Back in the day I managed a number of IT transformation projects, mostly where a new system was being implemented or a current one was in the process of being replaced. I always found the work interesting but the major excitement which came from the work was predicting and then managing the risks and issues associated with the implementation.

To this end, I recall many late nights and intense evaluation of scenarios as the new approach was carefully and deliberately phased in and the old system phased out. A good number of the clients involved had highly valuable information and, most importantly, interfaces with customers that often numbered in the hundreds of thousands.

Because, when it comes to information systems, when it does go wrong it can be catastrophic. Even those of us who have very little to do with IT systems will remember famous examples of much heralded system improvements which turned septic - Novopay is a good case study.

Change of ownership can also herald system and function change, and oftentimes these situations are no less risky and, particularly where the new owners want to do things differently, the same rigour which accompanies a major system overhaul must be applied carefully.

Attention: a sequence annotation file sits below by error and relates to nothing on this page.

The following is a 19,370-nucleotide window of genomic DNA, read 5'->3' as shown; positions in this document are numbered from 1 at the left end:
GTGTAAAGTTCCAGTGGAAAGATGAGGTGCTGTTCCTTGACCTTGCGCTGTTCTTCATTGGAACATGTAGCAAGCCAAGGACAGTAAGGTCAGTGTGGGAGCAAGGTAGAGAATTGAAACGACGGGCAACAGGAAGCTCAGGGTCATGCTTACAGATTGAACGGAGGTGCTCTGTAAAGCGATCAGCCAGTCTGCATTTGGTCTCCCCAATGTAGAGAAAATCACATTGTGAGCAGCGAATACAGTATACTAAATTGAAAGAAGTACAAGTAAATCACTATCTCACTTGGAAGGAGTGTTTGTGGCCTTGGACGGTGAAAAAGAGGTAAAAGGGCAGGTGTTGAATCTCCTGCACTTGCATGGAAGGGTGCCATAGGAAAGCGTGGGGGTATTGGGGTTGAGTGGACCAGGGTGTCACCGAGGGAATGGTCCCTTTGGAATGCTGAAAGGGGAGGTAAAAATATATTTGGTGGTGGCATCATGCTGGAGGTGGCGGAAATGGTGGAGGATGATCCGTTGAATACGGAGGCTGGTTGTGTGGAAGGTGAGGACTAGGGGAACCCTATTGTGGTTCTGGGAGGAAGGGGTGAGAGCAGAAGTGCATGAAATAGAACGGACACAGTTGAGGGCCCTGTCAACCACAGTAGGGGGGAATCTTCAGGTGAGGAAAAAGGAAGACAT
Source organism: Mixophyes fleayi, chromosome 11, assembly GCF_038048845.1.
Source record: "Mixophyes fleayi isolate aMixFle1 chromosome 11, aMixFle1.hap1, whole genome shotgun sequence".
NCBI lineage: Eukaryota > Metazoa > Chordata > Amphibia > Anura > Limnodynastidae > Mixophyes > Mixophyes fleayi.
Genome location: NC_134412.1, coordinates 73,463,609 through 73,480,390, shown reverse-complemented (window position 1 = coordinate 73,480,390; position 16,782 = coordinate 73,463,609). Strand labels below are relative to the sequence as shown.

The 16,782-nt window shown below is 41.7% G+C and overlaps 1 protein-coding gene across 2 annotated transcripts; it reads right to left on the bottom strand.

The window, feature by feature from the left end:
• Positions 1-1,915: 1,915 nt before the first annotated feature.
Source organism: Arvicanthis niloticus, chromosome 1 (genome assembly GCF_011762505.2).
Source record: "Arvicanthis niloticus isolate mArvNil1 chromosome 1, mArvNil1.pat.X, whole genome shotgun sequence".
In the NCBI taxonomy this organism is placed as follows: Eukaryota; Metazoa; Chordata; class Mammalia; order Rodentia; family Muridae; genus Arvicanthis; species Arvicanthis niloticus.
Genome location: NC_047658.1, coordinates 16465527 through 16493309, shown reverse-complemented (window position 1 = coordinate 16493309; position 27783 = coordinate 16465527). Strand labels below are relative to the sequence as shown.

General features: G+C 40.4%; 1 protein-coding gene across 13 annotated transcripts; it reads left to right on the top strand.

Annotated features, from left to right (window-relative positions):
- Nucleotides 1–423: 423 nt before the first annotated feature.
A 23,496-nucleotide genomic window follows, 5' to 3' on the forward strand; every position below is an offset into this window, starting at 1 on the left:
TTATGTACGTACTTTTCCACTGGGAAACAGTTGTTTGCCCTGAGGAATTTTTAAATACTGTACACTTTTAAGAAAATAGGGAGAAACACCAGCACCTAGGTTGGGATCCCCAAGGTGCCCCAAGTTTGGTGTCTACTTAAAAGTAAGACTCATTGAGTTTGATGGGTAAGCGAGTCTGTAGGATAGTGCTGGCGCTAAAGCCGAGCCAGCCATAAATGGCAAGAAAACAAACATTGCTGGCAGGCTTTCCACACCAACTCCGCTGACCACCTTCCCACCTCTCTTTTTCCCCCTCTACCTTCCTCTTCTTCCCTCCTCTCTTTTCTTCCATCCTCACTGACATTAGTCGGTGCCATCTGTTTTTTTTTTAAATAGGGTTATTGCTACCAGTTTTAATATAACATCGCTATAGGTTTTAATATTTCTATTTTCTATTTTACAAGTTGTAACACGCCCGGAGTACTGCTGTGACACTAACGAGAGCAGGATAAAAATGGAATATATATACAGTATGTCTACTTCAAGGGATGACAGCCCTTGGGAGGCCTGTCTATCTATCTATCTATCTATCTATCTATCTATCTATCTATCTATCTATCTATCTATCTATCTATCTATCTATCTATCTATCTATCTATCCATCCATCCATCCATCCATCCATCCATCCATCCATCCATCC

So it was with some amusement to me that, while on holiday, an ownership change at a resort coupled with the implementation of a new booking system almost caused disaster for plans Mrs Bell had set in motion back in December. The basic facts are that an island resort in Fiji had a new owner and over the last few months a new booking system was implemented, however, from what I could glean historical bookings did not migrate to the new system.

What this meant was that the resort was overbooked and we arrived to find our only option was to accept a downgrade from what we had booked and paid for.

We were among the lucky ones however because a number of people arrived only to be repatriated to another resort (or back to the mainland). All this because crucial data disappeared, creating stress and tension for customers and staff alike. However, despite not getting what we had booked, the management dealt with our situation exceptionally well and, having a travel agent back us up was essential (something that Trivago and the other websites don't give you). Thanks to Cathy Taylor (Travel Brokers/Hello World), who was just awesome, we had a relaxing break without disruption.

So, if you are looking at making a system change know exactly what you are getting first and follow that up with having a plan to ensure that all of your important data is both backed up (make sure the backups work!) and can be readily transferred to the new system.

Then also have a plan and approach to keeping in touch with your customers to ensure that there are no bugs in the customer experience.

Finally, like the resort we dealt with, make sure that you manage the customer interface well, because if you do this right even those who have a negative experience will come back.